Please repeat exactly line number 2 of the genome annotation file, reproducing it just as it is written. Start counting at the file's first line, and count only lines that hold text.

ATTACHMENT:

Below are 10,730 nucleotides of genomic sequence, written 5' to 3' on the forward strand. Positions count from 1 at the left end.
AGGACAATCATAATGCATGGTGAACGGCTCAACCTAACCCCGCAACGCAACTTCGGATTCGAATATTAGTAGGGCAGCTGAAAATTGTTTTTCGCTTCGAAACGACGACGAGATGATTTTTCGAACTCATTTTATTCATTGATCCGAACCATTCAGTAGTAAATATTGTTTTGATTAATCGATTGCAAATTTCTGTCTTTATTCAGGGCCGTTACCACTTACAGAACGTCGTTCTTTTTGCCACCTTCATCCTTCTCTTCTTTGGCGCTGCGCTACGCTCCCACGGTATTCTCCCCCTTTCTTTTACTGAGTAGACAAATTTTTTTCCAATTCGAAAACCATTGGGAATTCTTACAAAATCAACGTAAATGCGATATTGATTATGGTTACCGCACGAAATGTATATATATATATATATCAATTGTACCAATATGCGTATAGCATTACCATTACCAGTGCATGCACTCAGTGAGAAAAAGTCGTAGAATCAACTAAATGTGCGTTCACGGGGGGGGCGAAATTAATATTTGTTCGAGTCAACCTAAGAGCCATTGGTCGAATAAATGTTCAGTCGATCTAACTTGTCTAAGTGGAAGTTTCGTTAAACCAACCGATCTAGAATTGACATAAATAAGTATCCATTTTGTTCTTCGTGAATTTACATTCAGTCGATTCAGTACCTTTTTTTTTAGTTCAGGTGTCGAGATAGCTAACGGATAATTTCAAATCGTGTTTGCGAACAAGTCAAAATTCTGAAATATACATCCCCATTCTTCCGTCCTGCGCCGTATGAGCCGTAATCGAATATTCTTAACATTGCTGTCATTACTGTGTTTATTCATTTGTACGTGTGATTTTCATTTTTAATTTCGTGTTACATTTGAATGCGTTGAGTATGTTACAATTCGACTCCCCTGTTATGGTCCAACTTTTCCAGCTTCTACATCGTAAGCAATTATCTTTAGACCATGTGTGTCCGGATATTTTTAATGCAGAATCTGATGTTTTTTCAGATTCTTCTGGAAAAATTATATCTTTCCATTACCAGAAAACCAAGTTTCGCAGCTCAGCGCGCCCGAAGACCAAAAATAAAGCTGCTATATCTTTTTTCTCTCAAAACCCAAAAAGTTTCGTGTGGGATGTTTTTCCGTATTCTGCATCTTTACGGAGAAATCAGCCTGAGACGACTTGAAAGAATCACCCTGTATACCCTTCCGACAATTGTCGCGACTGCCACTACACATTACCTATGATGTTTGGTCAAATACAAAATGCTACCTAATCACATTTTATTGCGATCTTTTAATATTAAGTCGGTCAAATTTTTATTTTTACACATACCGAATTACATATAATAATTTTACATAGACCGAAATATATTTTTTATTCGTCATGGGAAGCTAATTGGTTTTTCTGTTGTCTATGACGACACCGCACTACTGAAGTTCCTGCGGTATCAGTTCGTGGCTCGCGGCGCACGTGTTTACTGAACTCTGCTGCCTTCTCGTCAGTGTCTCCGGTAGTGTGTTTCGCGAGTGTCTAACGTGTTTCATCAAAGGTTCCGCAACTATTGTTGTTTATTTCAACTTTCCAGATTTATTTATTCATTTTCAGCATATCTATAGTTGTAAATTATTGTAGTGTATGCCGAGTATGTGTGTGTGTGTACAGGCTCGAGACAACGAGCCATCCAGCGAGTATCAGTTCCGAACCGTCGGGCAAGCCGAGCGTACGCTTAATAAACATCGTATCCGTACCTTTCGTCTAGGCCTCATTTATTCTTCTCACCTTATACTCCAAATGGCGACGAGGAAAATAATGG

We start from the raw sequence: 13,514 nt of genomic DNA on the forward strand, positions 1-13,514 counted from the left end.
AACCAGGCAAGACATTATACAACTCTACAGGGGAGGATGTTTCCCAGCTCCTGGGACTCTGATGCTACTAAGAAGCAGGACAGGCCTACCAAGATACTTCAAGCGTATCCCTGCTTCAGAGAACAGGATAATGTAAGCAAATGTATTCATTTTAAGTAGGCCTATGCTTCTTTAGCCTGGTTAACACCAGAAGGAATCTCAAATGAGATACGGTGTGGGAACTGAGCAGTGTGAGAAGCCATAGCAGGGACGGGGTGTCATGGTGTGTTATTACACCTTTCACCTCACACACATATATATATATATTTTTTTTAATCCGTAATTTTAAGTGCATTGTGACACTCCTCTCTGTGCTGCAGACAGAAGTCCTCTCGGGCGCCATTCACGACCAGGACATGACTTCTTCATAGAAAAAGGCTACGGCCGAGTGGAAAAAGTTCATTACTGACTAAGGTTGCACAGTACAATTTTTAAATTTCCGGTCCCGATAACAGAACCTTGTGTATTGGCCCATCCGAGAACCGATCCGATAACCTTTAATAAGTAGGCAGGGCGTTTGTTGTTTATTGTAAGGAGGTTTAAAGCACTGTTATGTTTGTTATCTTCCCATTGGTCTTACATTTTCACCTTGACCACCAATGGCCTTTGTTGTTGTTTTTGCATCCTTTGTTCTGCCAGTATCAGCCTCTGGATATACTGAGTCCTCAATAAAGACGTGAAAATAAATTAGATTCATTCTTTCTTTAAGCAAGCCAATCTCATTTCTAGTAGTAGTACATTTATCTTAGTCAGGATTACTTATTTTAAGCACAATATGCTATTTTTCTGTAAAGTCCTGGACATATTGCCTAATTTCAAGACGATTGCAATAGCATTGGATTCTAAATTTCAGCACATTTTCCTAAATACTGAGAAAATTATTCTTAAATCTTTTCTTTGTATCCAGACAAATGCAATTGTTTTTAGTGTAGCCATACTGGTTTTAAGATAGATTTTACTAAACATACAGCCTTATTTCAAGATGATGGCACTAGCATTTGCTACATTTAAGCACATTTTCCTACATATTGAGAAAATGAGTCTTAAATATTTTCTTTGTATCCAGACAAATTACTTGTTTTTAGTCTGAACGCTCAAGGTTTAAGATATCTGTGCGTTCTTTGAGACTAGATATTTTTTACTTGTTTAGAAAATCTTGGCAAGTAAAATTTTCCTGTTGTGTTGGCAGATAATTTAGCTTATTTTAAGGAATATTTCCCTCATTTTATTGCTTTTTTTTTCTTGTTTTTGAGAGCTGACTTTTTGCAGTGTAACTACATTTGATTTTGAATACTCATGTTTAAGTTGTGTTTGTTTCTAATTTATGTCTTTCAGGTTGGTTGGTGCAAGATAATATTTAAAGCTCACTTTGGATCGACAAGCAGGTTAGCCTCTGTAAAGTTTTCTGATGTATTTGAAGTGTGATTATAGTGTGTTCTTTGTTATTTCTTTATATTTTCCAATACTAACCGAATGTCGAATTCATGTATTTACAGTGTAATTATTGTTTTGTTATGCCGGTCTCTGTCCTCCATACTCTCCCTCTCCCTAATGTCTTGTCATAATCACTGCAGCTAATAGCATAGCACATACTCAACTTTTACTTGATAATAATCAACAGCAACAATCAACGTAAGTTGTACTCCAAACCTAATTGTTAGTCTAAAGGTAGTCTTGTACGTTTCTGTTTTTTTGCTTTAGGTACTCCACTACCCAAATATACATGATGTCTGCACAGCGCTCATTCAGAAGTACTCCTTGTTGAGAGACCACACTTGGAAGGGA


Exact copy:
AGGACAATCATAATGCATGGTGAACGGCTCAACCTAACCCCGCAACGCAACTTCGGATTCGAATATTAGTAGGGCAGCTGAAAATTGTTTTTCGCTTCGAAACGACGACGAGATGATTTTTCGAACTCATTTTATTCATTGATCCGAACCATTCAGTAGTAAATATTGTTTTGATTAATCGATTGCAAATTTCTGTCTTTATTCAGGGCCGTTACCACTTACAGAACGTCGTTCTTTTTGCCACCTTCATCCTTCTCTTCTTTGGCGCTGCGCTACGCTCCCACGGTATTCTCCCCCTTTCTTTTACTGAGTAGACAAATTTTTTTCCAATTCGAAAACCATTGGGAATTCTTACAAAATCAACGTAAATGCGATATTGATTATGGTTACCGCACGAAATGTATATATATATATATATCAATTGTACCAATATGCGTATAGCATTACCATTACCAGTGCATGCACTCAGTGAGAAAAAGTCGTAGAATCAACTAAATGTGCGTTCACGGGGGGGGCGAAATTAATATTTGTTCGAGTCAACCTAAGAGCCATTGGTCGAATAAATGTTCAGTCGATCTAACTTGTCTAAGTGGAAGTTTCGTTAAACCAACCGATCTAGAATTGACATAAATAAGTATCCATTTTGTTCTTCGTGAATTTACATTCAGTCGATTCAGTACCTTTTTTTTTAGTTCAGGTGTCGAGATAGCTAACGGATAATTTCAAATCGTGTTTGCGAACAAGTCAAAATTCTGAAATATACATCCCCATTCTTCCGTCCTGCGCCGTATGAGCCGTAATCGAATATTCTTAACATTGCTGTCATTACTGTGTTTATTCATTTGTACGTGTGATTTTCATTTTTAATTTCGTGTTACATTTGAATGCGTTGAGTATGTTACAATTCGACTCCCCTGTTATGGTCCAACTTTTCCAGCTTCTACATCGTAAGCAATTATCTTTAGACCATGTGTGTCCGGATATTTTTAATGCAGAATCTGATGTTTTTTCAGATTCTTCTGGAAAAATTATATCTTTCCATTACCAGAAAACCAAGTTTCGCAGCTCAGCGCGCCCGAAGACCAAAAATAAAGCTGCTATATCTTTTTTCTCTCAAAACCCAAAAAGTTTCGTGTGGGATGTTTTTCCGTATTCTGCATCTTTACGGAGAAATCAGCCTGAGACGACTTGAAAGAATCACCCTGTATACCCTTCCGACAATTGTCGCGACTGCCACTACACATTACCTATGATGTTTGGTCAAATACAAAATGCTACCTAATCACATTTTATTGCGATCTTTTAATATTAAGTCGGTCAAATTTTTATTTTTACACATACCGAATTACATATAATAATTTTACATAGACCGAAATATATTTTTTATTCGTCATGGGAAGCTAATTGGTTTTTCTGTTGTCTATGACGACACCGCACTACTGAAGTTCCTGCGGTATCAGTTCGTGGCTCGCGGCGCACGTGTTTACTGAACTCTGCTGCCTTCTCGTCAGTGTCTCCGGTAGTGTGTTTCGCGAGTGTCTAACGTGTTTCATCAAAGGTTCCGCAACTATTGTTGTTTATTTCAACTTTCCAGATTTATTTATTCATTTTCAGCATATCTATAGTTGTAAATTATTGTAGTGTATGCCGAGTATGTGTGTGTGTGTACAGGCTCGAGACAACGAGCCATCCAGCGAGTATCAGTTCCGAACCGTCGGGCAAGCCGAGCGTACGCTTAATAAACATCGTATCCGTACCTTTCGTCTAGGCCTCATTTATTCTTCTCACCTTATACTCCAAATGGCGACGAGGAAAATAATGG